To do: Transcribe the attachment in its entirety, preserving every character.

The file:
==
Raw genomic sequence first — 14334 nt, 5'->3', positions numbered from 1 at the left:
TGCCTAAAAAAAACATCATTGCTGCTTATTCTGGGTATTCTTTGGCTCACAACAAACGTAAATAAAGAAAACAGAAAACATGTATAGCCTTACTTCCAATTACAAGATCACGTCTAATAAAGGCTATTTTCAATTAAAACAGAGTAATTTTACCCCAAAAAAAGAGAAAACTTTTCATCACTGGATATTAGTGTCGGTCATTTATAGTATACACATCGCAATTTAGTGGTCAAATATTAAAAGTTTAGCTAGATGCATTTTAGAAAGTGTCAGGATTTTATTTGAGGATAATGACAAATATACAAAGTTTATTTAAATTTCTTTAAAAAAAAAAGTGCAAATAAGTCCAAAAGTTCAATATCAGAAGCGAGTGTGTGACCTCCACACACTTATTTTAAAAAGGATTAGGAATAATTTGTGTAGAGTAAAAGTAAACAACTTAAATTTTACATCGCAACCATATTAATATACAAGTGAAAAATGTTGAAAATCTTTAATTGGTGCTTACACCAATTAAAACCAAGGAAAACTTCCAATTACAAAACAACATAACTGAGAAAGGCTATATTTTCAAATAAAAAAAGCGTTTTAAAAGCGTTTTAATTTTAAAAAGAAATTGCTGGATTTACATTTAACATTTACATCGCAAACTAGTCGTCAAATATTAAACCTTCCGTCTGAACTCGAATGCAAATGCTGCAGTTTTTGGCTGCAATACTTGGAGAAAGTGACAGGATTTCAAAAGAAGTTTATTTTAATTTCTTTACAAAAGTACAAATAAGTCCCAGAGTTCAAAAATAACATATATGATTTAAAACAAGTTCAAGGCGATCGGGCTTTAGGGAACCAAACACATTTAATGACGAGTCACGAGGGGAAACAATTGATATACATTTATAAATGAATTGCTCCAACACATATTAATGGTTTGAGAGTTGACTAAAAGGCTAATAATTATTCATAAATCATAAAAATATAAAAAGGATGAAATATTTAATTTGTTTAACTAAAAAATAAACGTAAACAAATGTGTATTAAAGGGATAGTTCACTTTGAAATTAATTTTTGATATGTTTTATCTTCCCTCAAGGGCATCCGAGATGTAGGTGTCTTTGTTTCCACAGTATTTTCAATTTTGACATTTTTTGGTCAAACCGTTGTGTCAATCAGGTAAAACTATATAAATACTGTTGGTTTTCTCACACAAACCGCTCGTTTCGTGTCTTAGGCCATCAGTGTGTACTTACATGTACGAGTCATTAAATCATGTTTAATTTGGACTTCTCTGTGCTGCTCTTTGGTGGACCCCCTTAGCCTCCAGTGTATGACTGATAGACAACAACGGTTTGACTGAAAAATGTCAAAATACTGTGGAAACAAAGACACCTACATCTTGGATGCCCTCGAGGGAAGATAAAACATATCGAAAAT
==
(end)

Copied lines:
Raw genomic sequence first — 14334 nt, 5'->3', positions numbered from 1 at the left:
TGCCTAAAAAAAACATCATTGCTGCTTATTCTGGGTATTCTTTGGCTCACAACAAACGTAAATAAAGAAAACAGAAAACATGTATAGCCTTACTTCCAATTACAAGATCACGTCTAATAAAGGCTATTTTCAATTAAAACAGAGTAATTTTACCCCAAAAAAAGAGAAAACTTTTCATCACTGGATATTAGTGTCGGTCATTTATAGTATACACATCGCAATTTAGTGGTCAAATATTAAAAGTTTAGCTAGATGCATTTTAGAAAGTGTCAGGATTTTATTTGAGGATAATGACAAATATACAAAGTTTATTTAAATTTCTTTAAAAAAAAAAGTGCAAATAAGTCCAAAAGTTCAATATCAGAAGCGAGTGTGTGACCTCCACACACTTATTTTAAAAAGGATTAGGAATAATTTGTGTAGAGTAAAAGTAAACAACTTAAATTTTACATCGCAACCATATTAATATACAAGTGAAAAATGTTGAAAATCTTTAATTGGTGCTTACACCAATTAAAACCAAGGAAAACTTCCAATTACAAAACAACATAACTGAGAAAGGCTATATTTTCAAATAAAAAAAGCGTTTTAAAAGCGTTTTAATTTTAAAAAGAAATTGCTGGATTTACATTTAACATTTACATCGCAAACTAGTCGTCAAATATTAAACCTTCCGTCTGAACTCGAATGCAAATGCTGCAGTTTTTGGCTGCAATACTTGGAGAAAGTGACAGGATTTCAAAAGAAGTTTATTTTAATTTCTTTACAAAAGTACAAATAAGTCCCAGAGTTCAAAAATAACATATATGATTTAAAACAAGTTCAAGGCGATCGGGCTTTAGGGAACCAAACACATTTAATGACGAGTCACGAGGGGAAACAATTGATATACATTTATAAATGAATTGCTCCAACACATATTAATGGTTTGAGAGTTGACTAAAAGGCTAATAATTATTCATAAATCATAAAAATATAAAAAGGATGAAATATTTAATTTGTTTAACTAAAAAATAAACGTAAACAAATGTGTATTAAAGGGATAGTTCACTTTGAAATTAATTTTTGATATGTTTTATCTTCCCTCAAGGGCATCCGAGATGTAGGTGTCTTTGTTTCCACAGTATTTTCAATTTTGACATTTTTTGGTCAAACCGTTGTGTCAATCAGGTAAAACTATATAAATACTGTTGGTTTTCTCACACAAACCGCTCGTTTCGTGTCTTAGGCCATCAGTGTGTACTTACATGTACGAGTCATTAAATCATGTTTAATTTGGACTTCTCTGTGCTGCTCTTTGGTGGACCCCCTTAGCCTCCAGTGTATGACTGATAGACAACAACGGTTTGACTGAAAAATGTCAAAATACTGTGGAAACAAAGACACCTACATCTTGGATGCCCTCGAGGGAAGATAAAACATATCGAAAAT